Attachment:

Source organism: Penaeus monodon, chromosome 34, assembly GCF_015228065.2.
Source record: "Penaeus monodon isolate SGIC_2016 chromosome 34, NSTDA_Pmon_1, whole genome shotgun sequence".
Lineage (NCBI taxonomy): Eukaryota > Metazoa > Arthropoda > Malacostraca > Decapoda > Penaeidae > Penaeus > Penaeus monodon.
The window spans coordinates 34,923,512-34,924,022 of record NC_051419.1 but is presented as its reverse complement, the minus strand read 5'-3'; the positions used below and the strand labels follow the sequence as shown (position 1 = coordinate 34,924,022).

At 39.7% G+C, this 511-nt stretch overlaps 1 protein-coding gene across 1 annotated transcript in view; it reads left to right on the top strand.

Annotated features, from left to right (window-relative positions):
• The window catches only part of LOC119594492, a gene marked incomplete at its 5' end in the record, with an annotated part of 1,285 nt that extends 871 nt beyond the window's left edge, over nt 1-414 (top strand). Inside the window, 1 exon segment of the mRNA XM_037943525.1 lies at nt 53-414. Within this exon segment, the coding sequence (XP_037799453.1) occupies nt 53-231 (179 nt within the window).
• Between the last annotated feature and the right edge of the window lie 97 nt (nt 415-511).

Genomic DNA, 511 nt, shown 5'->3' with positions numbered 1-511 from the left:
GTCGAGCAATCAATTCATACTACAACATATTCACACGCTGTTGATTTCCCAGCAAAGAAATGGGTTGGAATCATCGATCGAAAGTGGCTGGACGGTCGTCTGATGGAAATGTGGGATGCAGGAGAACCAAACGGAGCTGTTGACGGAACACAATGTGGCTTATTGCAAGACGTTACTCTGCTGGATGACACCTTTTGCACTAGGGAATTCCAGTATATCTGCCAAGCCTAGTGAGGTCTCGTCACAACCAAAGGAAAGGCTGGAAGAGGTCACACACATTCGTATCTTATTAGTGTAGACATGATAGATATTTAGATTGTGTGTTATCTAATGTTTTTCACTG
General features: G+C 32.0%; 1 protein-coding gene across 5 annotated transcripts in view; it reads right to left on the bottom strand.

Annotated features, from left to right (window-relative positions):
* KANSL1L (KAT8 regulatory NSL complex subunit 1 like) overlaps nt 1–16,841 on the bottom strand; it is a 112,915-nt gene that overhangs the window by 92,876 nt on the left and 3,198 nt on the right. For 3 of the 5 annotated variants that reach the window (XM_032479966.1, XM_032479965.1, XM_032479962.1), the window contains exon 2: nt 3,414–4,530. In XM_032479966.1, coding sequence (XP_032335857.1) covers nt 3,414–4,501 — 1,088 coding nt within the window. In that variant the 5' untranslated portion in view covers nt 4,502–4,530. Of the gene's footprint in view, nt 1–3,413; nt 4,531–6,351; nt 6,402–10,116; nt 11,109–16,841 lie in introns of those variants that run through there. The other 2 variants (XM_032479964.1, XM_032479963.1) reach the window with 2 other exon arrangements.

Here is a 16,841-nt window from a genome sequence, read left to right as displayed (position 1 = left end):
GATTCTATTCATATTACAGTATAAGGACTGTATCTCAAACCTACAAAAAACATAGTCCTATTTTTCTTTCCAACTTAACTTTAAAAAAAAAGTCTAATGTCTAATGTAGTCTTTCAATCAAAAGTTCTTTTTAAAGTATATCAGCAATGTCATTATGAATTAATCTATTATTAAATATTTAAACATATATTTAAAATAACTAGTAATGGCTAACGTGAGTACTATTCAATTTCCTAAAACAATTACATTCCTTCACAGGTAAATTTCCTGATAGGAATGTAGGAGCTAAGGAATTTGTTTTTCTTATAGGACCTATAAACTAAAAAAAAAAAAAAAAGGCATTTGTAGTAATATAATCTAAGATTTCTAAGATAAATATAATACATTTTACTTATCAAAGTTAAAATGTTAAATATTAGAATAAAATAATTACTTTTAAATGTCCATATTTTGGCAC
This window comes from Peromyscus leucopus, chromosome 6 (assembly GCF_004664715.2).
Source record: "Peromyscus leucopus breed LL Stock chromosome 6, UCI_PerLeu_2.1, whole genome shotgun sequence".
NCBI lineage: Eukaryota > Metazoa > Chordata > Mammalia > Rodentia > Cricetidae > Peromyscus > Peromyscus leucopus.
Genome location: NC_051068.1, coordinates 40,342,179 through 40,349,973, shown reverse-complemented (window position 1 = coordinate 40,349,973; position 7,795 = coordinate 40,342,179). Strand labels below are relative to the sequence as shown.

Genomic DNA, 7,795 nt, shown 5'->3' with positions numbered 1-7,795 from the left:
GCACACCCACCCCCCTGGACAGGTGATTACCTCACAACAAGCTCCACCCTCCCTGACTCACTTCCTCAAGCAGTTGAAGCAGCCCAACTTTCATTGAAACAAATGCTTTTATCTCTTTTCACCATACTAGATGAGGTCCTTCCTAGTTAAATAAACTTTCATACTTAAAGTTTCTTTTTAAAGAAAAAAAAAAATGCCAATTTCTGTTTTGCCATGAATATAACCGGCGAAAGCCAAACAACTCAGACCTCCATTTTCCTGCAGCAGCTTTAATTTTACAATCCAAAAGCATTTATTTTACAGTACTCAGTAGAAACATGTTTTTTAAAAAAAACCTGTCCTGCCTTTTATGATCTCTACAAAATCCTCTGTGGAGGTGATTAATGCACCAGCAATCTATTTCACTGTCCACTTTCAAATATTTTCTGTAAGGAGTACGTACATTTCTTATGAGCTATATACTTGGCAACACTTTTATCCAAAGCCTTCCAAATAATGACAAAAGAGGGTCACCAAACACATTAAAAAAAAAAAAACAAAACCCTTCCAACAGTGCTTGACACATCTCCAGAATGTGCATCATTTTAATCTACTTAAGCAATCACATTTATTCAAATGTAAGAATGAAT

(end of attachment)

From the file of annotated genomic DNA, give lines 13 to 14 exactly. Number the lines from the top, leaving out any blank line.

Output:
* KANSL1L (KAT8 regulatory NSL complex subunit 1 like) overlaps nt 1–16,841 on the bottom strand; it is a 112,915-nt gene that overhangs the window by 92,876 nt on the left and 3,198 nt on the right. For 3 of the 5 annotated variants that reach the window (XM_032479966.1, XM_032479965.1, XM_032479962.1), the window contains exon 2: nt 3,414–4,530. In XM_032479966.1, coding sequence (XP_032335857.1) covers nt 3,414–4,501 — 1,088 coding nt within the window. In that variant the 5' untranslated portion in view covers nt 4,502–4,530. Of the gene's footprint in view, nt 1–3,413; nt 4,531–6,351; nt 6,402–10,116; nt 11,109–16,841 lie in introns of those variants that run through there. The other 2 variants (XM_032479964.1, XM_032479963.1) reach the window with 2 other exon arrangements.

Here is a 16,841-nt window from a genome sequence, read left to right as displayed (position 1 = left end):